Deutsche Bank's top investor to outsource shareholder voting

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BlackRock, the largest single shareholder of Deutsche Bank, won’t vote on the performance of the bank’s management and supervisors at an annual meeting that’s shaping up to be one of the season’s most contentious.

Shares of Germany’s largest lender fell to a fresh record low on Monday as pressure mounts on management to show it can restore growth and profitability after a series of failed turnaround efforts. Last month, it broke off merger talks with Commerzbank, leaving investors guessing what’s next in terms of strategy. The world’s biggest shareholder advisory firms recommending voting against the supervisory and management boards.

BlackRock, the world’s largest investment firm with $6.5 trillion under management, has mandated a specialized company to cast the votes in its stead when Deutsche Bank’s shareholders convene in Frankfurt on Wednesday, people familiar with the matter said, asking not to be identified in discussing private information.

The decision was made for reasons having to do with regulation, they said. “BlackRock appoints an independent fiduciary to vote proxies where we are required by regulation or where there are actual or perceived conflicts of interest,” a spokesman said. He declined to explain the reasons or name the companies where BlackRock has outsourced voting.

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The Deutsche Bank meeting comes after several large European companies saw investors revolt against management. Shareholders in Bayer rebuked the drugmaker’s CEO over the $63 billion acquisition of Monsanto and the handling of legal challenges linked to the deal. ING’s boards failed to get investor backing over the handling of money laundering issues, and UBS Group saw an uprising over a $5 billion penalty the bank had to pay for helping clients evade taxes.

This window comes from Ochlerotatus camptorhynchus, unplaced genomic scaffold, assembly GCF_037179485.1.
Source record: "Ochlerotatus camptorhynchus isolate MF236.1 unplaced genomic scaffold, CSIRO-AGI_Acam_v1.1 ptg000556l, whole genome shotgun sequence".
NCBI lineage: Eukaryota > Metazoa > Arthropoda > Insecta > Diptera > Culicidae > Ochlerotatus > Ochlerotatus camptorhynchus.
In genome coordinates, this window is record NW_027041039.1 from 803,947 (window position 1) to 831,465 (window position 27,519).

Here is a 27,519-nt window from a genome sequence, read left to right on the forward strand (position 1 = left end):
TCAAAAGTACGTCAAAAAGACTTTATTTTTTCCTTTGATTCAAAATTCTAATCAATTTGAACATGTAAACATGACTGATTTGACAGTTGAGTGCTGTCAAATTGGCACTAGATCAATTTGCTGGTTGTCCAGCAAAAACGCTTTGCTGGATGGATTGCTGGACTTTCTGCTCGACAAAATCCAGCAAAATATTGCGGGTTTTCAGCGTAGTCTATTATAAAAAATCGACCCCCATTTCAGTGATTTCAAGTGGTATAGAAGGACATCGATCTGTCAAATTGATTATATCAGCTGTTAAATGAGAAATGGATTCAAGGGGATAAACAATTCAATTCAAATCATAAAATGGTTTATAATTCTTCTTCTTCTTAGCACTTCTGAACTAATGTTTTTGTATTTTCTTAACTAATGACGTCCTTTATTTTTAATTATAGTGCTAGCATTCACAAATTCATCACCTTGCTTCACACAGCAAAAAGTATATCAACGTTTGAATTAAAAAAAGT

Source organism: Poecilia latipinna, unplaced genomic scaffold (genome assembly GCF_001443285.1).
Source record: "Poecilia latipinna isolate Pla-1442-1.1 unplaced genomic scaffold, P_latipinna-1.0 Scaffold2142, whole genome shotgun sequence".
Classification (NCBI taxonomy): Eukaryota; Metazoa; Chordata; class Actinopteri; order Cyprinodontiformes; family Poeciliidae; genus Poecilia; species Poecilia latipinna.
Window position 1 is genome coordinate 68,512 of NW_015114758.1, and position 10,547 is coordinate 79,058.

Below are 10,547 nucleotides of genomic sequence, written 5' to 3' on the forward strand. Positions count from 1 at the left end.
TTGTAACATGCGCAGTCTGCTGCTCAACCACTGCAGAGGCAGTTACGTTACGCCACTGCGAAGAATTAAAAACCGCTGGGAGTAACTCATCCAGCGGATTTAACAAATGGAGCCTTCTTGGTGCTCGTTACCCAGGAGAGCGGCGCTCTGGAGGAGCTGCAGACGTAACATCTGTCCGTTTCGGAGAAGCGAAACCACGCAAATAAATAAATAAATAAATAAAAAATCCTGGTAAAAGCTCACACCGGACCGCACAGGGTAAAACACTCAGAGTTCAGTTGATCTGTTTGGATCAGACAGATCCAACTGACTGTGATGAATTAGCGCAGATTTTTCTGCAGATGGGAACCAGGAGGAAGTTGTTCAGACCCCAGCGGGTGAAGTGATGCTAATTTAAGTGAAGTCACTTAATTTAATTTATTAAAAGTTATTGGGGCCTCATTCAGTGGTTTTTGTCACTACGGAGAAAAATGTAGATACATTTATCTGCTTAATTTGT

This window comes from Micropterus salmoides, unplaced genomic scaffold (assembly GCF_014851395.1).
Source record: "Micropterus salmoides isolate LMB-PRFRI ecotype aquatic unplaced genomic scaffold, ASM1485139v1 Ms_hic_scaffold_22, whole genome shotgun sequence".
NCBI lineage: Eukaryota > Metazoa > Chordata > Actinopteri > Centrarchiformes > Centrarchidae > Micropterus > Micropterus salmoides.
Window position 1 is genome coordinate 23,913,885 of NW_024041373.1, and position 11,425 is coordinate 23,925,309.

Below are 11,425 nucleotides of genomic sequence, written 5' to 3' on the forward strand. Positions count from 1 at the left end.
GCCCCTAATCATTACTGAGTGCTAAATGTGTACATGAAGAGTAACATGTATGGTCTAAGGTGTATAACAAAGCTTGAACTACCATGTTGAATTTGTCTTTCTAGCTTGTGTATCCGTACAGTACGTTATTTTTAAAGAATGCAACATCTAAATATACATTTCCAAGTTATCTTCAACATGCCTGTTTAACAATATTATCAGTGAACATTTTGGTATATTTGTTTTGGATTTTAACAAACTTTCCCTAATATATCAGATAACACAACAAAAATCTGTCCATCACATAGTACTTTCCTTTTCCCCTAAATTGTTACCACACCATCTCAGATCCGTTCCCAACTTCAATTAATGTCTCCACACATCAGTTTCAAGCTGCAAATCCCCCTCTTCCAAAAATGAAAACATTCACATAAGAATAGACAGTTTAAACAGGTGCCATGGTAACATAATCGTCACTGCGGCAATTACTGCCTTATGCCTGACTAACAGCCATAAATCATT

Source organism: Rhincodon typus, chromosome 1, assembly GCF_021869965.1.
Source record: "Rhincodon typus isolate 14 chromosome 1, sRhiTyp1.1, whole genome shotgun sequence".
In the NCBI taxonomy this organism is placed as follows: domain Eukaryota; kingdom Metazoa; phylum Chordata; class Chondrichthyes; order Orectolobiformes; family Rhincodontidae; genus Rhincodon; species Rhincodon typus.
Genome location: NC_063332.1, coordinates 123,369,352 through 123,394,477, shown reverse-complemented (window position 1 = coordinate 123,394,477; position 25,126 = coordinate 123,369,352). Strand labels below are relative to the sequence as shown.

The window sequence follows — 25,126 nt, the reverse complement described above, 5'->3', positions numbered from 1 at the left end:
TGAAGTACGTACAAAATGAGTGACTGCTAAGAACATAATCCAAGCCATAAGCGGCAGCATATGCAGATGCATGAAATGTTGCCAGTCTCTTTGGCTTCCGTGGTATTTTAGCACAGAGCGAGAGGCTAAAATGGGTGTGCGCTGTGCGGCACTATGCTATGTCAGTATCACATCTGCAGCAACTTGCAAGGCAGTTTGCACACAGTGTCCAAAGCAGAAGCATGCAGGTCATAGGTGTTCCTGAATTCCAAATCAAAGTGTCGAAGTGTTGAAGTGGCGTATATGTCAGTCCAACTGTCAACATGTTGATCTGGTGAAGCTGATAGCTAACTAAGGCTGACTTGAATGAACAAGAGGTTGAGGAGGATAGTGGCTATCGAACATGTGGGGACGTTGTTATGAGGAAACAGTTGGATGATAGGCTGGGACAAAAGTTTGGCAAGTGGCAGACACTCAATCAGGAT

Yet none of these companies has asked investors to endure such a dramatic slide in the stock in recent years as Deutsche Bank, whose shares slumped as much as 3.5% Monday to $7.38. Commerzbank, which holds its shareholders’ meeting on Wednesday, fell as much as 4.5%.

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“These meetings are not going to be fun for the boards or the management undoubtedly,” Philipp Hildebrand, vice chairman of BlackRock, said in an interview on Bloomberg TV Monday. The lenders must find “an answer to the business model problem which has been at the core of European banking.”

Shareholder advisory firms ISS and Glass Lewis have recommended voting against the supervisory board. The meeting agenda also includes a motion to oust Chairman Paul Achleitner. Glass Lewis recommended shareholders abstain from that vote, while ISS said shareholder should vote against ousting the chairman.

BlackRock owns 4.8% in Deutsche Bank, according to data compiled by Bloomberg, making it the lender’s largest shareholder. A big chunk of the stake is held through investment funds that passively track stock indexes.

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